Background The systemic autoimmune rheumatic diseases (SARD; Systemic Lupus Erythematosus, Rheumatoid Arthritis, Sjogren's Disease, Systemic Sclerosis) are proposed to have a prolonged period of pre-clinical autoimmunity culminating in clinical disease. Evidence from disease-specific studies (e.g., SLE, RA) suggests that the pre-clinical phase is marked by the accrual of immunological abnormalities such as pathogenic auto-antibodies (auto-Ab). Little is known about the cellular derangements that accompany the transition from benign to pathological autoimmunity. Abnormalities in T cell subsets including invariant NKT (iNKT) and T follicular helper (TFH) cells are implicated in the development of systemic autoimmunity. Both a decrease in iNKT cells and an increase in TFH cells are found in patients with established SARD.
Objectives To determine if T cell abnormalities associated with SARD are present in pre-clinical autoimmunity.
Methods Patients (n=87) who were ANA+ (titer ≥1:160) and healthy controls (HC, n=37) were recruited. Patients were stratified into clinical subsets: (1) no defining SARD symptoms (n=24); (2) undifferentiated connective tissue disease (UCTD, n=17), one or more SARD defining symptom; and (3) early SARD (n=46), fulfilling ACR criteria for a SARD diagnosis. Patients were immunosuppressive and steroid naïve. PBMCs were isolated over a Ficoll gradient, stained with combinations of fluorescently labeled antibodies and analyzed by flow cytometry. ANA titer and auto-Ab profile were determined.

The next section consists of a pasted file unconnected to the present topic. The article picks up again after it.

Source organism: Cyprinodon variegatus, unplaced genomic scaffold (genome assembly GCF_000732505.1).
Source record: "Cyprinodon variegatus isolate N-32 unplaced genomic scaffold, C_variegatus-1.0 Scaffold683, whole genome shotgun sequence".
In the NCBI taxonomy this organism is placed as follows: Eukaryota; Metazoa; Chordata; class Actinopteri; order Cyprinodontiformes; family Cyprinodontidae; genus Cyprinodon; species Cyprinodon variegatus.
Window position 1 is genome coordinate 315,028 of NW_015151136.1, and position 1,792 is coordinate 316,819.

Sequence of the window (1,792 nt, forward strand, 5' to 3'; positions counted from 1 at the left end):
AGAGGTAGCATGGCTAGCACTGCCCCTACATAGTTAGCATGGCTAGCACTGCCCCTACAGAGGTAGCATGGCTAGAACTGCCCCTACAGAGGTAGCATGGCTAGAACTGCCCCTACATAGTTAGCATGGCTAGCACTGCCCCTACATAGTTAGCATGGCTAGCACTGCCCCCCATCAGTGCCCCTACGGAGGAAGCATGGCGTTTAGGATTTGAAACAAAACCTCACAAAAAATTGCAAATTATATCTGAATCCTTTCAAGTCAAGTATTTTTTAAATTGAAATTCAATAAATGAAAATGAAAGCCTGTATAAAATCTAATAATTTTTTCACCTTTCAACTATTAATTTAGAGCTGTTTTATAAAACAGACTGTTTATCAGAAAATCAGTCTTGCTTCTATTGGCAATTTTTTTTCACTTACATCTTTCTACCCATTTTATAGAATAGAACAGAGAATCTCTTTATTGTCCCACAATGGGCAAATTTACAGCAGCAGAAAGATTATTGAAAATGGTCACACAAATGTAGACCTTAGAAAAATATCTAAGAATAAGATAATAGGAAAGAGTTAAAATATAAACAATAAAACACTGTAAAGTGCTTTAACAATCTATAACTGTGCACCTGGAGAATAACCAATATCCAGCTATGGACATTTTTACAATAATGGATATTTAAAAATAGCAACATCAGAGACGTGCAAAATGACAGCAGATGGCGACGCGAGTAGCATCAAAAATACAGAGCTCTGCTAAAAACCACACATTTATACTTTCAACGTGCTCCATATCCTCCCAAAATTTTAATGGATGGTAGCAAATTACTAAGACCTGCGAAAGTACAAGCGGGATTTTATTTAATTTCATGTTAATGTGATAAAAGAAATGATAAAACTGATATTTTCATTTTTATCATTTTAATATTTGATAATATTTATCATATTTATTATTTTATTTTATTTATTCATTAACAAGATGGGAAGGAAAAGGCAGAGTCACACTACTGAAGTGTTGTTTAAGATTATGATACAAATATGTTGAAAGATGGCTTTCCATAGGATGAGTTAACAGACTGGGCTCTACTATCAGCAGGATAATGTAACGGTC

Results A statistically significant decrease in the proportion of iNKT cells (CD3+Vα24Jα18 TCR+) was found for all ANA+ patients relative to HC (p=0.0001). Similar results were found for each patient subset when compared to HC; ANA+ asymptomatic (p=0.001), UCTD (p=0.02) and SARD (p=0.001), with no differences amongst groups. The proportion of TFH (CD4+CXCR5highPD-1high) cells was significantly elevated (p=0.01) in patients versus HC. While the proportion of TFH cells was similar between asymptomatic ANA+ patients and HC, there was a significant expansion of TFH in UCTD as compared to both groups (p=0.02 and p=0.04, respectively). SARD patients had a non-significant trend to increased proportions of TFH as compared to UCTD. Patients (n=50) with higher ANA titers (≥1:640) had a significant increase (p=001) in TFH when compared to individuals (n=13) with lower ANA levels (1:160). A positive correlation (p<0.0001) between the proportion of TFH and the number of auto-Abs within the patient population was found. No significant differences were noted in the iNKT or TFH cell proportions between SARD patients stratified by specific disease diagnosis.
Conclusions A decrease in the iNKT cell subset is present at the earliest phase of pre-clinical autoimmunity (asymptomatic ANA+) suggesting that loss of this T cell subset contributes to a breach of tolerance to nuclear antigens. In contrast, increases in the TFH compartment appear to parallel the onset of clinical symptoms and accrual of auto-Abs. These results suggest that an incremental development of T cell abnormalities marks the progression towards clinically significant autoimmunity.
Disclosure of Interest None declared
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